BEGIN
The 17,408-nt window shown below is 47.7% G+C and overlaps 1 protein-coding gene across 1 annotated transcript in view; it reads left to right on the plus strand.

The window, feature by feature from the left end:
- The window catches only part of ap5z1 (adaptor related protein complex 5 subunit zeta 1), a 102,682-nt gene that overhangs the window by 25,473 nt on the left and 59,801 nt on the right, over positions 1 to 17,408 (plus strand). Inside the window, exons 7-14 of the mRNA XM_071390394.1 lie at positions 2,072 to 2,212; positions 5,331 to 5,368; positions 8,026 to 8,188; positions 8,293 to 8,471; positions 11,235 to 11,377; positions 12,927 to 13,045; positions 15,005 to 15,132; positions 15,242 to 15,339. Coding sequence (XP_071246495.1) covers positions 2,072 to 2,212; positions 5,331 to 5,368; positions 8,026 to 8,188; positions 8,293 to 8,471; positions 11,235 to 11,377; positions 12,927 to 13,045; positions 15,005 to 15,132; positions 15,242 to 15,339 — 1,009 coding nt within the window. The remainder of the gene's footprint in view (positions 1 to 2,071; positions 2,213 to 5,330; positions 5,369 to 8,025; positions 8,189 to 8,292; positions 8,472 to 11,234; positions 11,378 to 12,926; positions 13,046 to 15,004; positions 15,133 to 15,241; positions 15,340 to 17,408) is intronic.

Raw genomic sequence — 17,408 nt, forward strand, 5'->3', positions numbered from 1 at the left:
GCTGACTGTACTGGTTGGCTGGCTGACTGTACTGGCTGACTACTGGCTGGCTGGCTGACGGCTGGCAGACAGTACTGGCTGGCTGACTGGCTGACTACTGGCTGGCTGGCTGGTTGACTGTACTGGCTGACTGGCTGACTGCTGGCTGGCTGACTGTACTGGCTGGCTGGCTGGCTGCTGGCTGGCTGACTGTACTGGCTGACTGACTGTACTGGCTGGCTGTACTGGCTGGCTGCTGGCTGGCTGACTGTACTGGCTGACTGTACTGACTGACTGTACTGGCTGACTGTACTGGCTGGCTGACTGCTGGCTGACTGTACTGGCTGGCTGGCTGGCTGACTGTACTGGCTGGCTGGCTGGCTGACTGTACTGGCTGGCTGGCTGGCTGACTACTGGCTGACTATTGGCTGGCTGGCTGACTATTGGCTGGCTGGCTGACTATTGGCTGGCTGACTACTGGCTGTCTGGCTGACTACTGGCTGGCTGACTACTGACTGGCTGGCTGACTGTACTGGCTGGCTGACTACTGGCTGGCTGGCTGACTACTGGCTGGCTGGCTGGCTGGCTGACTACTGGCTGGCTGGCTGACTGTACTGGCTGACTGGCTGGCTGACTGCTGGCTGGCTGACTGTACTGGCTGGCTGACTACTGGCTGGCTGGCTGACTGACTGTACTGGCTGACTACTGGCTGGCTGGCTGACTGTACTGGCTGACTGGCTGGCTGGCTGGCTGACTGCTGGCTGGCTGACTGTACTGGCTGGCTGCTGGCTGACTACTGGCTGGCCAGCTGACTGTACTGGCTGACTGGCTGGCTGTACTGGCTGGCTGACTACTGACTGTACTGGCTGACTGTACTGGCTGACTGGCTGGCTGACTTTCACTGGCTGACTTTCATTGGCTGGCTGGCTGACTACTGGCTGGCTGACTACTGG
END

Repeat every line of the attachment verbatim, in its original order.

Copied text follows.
The 17,408-nt window shown below is 47.7% G+C and overlaps 1 protein-coding gene across 1 annotated transcript in view; it reads left to right on the plus strand.

The window, feature by feature from the left end:
- The window catches only part of ap5z1 (adaptor related protein complex 5 subunit zeta 1), a 102,682-nt gene that overhangs the window by 25,473 nt on the left and 59,801 nt on the right, over positions 1 to 17,408 (plus strand). Inside the window, exons 7-14 of the mRNA XM_071390394.1 lie at positions 2,072 to 2,212; positions 5,331 to 5,368; positions 8,026 to 8,188; positions 8,293 to 8,471; positions 11,235 to 11,377; positions 12,927 to 13,045; positions 15,005 to 15,132; positions 15,242 to 15,339. Coding sequence (XP_071246495.1) covers positions 2,072 to 2,212; positions 5,331 to 5,368; positions 8,026 to 8,188; positions 8,293 to 8,471; positions 11,235 to 11,377; positions 12,927 to 13,045; positions 15,005 to 15,132; positions 15,242 to 15,339 — 1,009 coding nt within the window. The remainder of the gene's footprint in view (positions 1 to 2,071; positions 2,213 to 5,330; positions 5,369 to 8,025; positions 8,189 to 8,292; positions 8,472 to 11,234; positions 11,378 to 12,926; positions 13,046 to 15,004; positions 15,133 to 15,241; positions 15,340 to 17,408) is intronic.

Raw genomic sequence — 17,408 nt, forward strand, 5'->3', positions numbered from 1 at the left:
GCTGACTGTACTGGTTGGCTGGCTGACTGTACTGGCTGACTACTGGCTGGCTGGCTGACGGCTGGCAGACAGTACTGGCTGGCTGACTGGCTGACTACTGGCTGGCTGGCTGGTTGACTGTACTGGCTGACTGGCTGACTGCTGGCTGGCTGACTGTACTGGCTGGCTGGCTGGCTGCTGGCTGGCTGACTGTACTGGCTGACTGACTGTACTGGCTGGCTGTACTGGCTGGCTGCTGGCTGGCTGACTGTACTGGCTGACTGTACTGACTGACTGTACTGGCTGACTGTACTGGCTGGCTGACTGCTGGCTGACTGTACTGGCTGGCTGGCTGGCTGACTGTACTGGCTGGCTGGCTGGCTGACTGTACTGGCTGGCTGGCTGGCTGACTACTGGCTGACTATTGGCTGGCTGGCTGACTATTGGCTGGCTGGCTGACTATTGGCTGGCTGACTACTGGCTGTCTGGCTGACTACTGGCTGGCTGACTACTGACTGGCTGGCTGACTGTACTGGCTGGCTGACTACTGGCTGGCTGGCTGACTACTGGCTGGCTGGCTGGCTGGCTGACTACTGGCTGGCTGGCTGACTGTACTGGCTGACTGGCTGGCTGACTGCTGGCTGGCTGACTGTACTGGCTGGCTGACTACTGGCTGGCTGGCTGACTGACTGTACTGGCTGACTACTGGCTGGCTGGCTGACTGTACTGGCTGACTGGCTGGCTGGCTGGCTGACTGCTGGCTGGCTGACTGTACTGGCTGGCTGCTGGCTGACTACTGGCTGGCCAGCTGACTGTACTGGCTGACTGGCTGGCTGTACTGGCTGGCTGACTACTGACTGTACTGGCTGACTGTACTGGCTGACTGGCTGGCTGACTTTCACTGGCTGACTTTCATTGGCTGGCTGGCTGACTACTGGCTGGCTGACTACTGG